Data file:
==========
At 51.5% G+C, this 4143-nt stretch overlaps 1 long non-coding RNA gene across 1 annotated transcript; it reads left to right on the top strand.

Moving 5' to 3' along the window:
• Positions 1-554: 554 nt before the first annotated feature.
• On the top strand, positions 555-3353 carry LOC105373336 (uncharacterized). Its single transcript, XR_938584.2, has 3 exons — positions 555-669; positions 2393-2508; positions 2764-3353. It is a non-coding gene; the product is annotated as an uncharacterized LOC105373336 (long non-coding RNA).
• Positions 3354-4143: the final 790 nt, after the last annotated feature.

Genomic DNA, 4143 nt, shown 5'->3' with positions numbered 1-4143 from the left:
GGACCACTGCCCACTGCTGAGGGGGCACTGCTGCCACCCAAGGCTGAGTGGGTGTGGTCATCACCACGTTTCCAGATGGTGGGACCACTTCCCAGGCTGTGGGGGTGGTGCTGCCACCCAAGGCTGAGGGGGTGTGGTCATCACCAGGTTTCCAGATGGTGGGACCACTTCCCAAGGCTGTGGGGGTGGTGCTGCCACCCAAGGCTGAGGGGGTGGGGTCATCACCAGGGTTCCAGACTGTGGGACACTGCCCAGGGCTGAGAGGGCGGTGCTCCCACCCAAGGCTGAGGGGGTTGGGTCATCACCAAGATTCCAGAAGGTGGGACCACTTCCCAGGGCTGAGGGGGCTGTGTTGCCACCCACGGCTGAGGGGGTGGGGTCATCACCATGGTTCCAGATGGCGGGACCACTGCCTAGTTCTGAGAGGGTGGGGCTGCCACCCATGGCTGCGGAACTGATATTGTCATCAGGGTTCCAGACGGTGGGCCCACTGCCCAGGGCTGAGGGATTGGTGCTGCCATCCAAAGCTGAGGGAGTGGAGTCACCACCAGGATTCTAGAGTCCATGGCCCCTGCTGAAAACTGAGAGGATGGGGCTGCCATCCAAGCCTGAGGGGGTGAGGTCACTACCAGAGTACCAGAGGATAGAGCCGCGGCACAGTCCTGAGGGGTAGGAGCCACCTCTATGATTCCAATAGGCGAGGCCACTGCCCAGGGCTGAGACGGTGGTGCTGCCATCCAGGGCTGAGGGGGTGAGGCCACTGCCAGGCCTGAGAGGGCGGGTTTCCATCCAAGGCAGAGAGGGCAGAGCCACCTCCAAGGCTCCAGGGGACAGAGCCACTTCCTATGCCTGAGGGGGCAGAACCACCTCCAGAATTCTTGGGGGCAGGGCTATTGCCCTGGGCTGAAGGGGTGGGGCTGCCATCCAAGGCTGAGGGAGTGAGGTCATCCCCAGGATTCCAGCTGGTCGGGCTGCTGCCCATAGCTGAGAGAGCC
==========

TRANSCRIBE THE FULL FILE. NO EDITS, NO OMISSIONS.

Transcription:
At 51.5% G+C, this 4143-nt stretch overlaps 1 long non-coding RNA gene across 1 annotated transcript; it reads left to right on the top strand.

Moving 5' to 3' along the window:
• Positions 1-554: 554 nt before the first annotated feature.
• On the top strand, positions 555-3353 carry LOC105373336 (uncharacterized). Its single transcript, XR_938584.2, has 3 exons — positions 555-669; positions 2393-2508; positions 2764-3353. It is a non-coding gene; the product is annotated as an uncharacterized LOC105373336 (long non-coding RNA).
• Positions 3354-4143: the final 790 nt, after the last annotated feature.

Genomic DNA, 4143 nt, shown 5'->3' with positions numbered 1-4143 from the left:
GGACCACTGCCCACTGCTGAGGGGGCACTGCTGCCACCCAAGGCTGAGTGGGTGTGGTCATCACCACGTTTCCAGATGGTGGGACCACTTCCCAGGCTGTGGGGGTGGTGCTGCCACCCAAGGCTGAGGGGGTGTGGTCATCACCAGGTTTCCAGATGGTGGGACCACTTCCCAAGGCTGTGGGGGTGGTGCTGCCACCCAAGGCTGAGGGGGTGGGGTCATCACCAGGGTTCCAGACTGTGGGACACTGCCCAGGGCTGAGAGGGCGGTGCTCCCACCCAAGGCTGAGGGGGTTGGGTCATCACCAAGATTCCAGAAGGTGGGACCACTTCCCAGGGCTGAGGGGGCTGTGTTGCCACCCACGGCTGAGGGGGTGGGGTCATCACCATGGTTCCAGATGGCGGGACCACTGCCTAGTTCTGAGAGGGTGGGGCTGCCACCCATGGCTGCGGAACTGATATTGTCATCAGGGTTCCAGACGGTGGGCCCACTGCCCAGGGCTGAGGGATTGGTGCTGCCATCCAAAGCTGAGGGAGTGGAGTCACCACCAGGATTCTAGAGTCCATGGCCCCTGCTGAAAACTGAGAGGATGGGGCTGCCATCCAAGCCTGAGGGGGTGAGGTCACTACCAGAGTACCAGAGGATAGAGCCGCGGCACAGTCCTGAGGGGTAGGAGCCACCTCTATGATTCCAATAGGCGAGGCCACTGCCCAGGGCTGAGACGGTGGTGCTGCCATCCAGGGCTGAGGGGGTGAGGCCACTGCCAGGCCTGAGAGGGCGGGTTTCCATCCAAGGCAGAGAGGGCAGAGCCACCTCCAAGGCTCCAGGGGACAGAGCCACTTCCTATGCCTGAGGGGGCAGAACCACCTCCAGAATTCTTGGGGGCAGGGCTATTGCCCTGGGCTGAAGGGGTGGGGCTGCCATCCAAGGCTGAGGGAGTGAGGTCATCCCCAGGATTCCAGCTGGTCGGGCTGCTGCCCATAGCTGAGAGAGCC